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Monopoly is less efficient than perfect competition---Do you agree?

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Introduction

Ivor Lloyd-Rees ECONOMIC ANALYSIS OF THE FIRM 1) Monopoly is less efficient than perfect competition---Do you agree? Monopoly and perfect competition are alternative market structures and differ, on a general level, in the degree of competition that exists between the firms and the industry they are supplying to. We can define perfect competition as being a market structure in which there are many firms, as opposed to a monopoly where there is just one firm in the industry, and therefore little or more likely no competition from within the industry. A perfectly competitive market has unrestricted entry and because of the number of firms nobody in the market believes that their actions will have an effect on the market place. Firms will therefore behave very differently in these two market structures, being influenced by cost conditions and demand. This behaviour will have subsequent effects on performance in the market, mainly their efficiency. We therefore have two aspects to consider that will affect the efficiency of a firm, the market structure and behaviour. They are crucial to our understanding. Perfect competition is uncommon, in fact there are only a few industries that work under this market structure. ...read more.

Middle

It is possible to say that monopoly is a form of market failure. In order to grasp a fuller understanding we must now turn our attention to consumer surplus, that is the difference between the value of a good and its price as it is crucial to our understanding of the question. This is represented by the green triangle: With monopoly, consumer surplus is decreased as output is restricted to Qm. Consumers will therefore have to pay more for what is available and also get less of the good. The monopoly gains the difference between Pm and Pc on Qm (the quantity sold). This cannot be described as inefficient as it is a "redistribution from consumers to the monopolist" (Parkin et al.) There is still a consumer loss represented by the stripy grey area due to restricted output. Producer surplus (difference between producer's revenue and opportunity cost of production) is lost again due to restricted output. The loss of consumer and producer surplus is called the deadweight loss and is therefore a measure of the degree of market failure, and as previously mentioned monopoly can be described as a form of this market failure due to inefficiency in its market. ...read more.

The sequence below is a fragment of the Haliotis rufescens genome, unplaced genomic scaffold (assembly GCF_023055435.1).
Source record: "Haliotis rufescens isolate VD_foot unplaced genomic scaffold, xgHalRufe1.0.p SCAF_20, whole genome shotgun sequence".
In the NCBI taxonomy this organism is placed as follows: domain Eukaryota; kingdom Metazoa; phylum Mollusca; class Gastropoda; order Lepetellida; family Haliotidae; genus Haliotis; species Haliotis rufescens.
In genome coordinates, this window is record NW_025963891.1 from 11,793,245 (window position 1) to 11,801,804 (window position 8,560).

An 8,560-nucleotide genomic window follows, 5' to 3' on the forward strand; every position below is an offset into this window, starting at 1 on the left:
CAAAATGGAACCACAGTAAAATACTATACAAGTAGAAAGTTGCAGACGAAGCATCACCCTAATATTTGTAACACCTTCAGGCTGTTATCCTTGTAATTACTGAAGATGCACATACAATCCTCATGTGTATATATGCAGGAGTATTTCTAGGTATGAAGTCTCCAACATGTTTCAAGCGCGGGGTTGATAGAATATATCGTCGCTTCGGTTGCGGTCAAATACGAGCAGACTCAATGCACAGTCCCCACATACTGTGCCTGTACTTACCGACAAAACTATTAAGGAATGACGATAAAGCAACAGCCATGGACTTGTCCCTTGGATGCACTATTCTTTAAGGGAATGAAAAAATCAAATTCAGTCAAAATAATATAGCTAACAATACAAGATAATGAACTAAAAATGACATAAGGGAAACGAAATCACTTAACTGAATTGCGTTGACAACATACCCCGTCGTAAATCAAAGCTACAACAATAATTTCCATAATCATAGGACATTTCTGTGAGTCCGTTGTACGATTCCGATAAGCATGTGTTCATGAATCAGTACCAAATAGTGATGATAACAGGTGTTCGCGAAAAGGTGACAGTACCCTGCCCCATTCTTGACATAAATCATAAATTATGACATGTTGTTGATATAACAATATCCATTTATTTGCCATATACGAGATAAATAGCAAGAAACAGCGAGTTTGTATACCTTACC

Conclusion

This can be reduced by allowing the natural monopoly to charge a higher price than marginal cost. This is an average cost pricing rule and sets price equal to average total cost: We can see that price is equal to average total cost (ATC) and therefore the firm breaks even. However, the aim of any firm is to make profit and with these last two solutions profit has been achieved. If marginal revenue (MR) were to equal marginal cost, consumer surplus would decrease, increasing deadweight loss and thereby entering economic profit. However, we must consider the aspect of cost inflation. A regulated firm can increase the firms' costs by spending a lot of revenue on Inputs and thereby persuading the regulator that their cost curve is more then their true cost curve. We can see this here: We can therefore say that the greater the ability of the firm to deceive the regulator the greater the profits achieved. In summary, taxes and subsidies do not improve allocative efficiency as a tax on profits will not affect either marginal cost or marginal revenue. The natural monopolies will continue to produce at less than the efficient level of output. We can say that there are many policy options a firm might use to deal with natural monopoly. These include price discrimination and cost inflation. Government intervention is another factor that is widely practised. ...read more.

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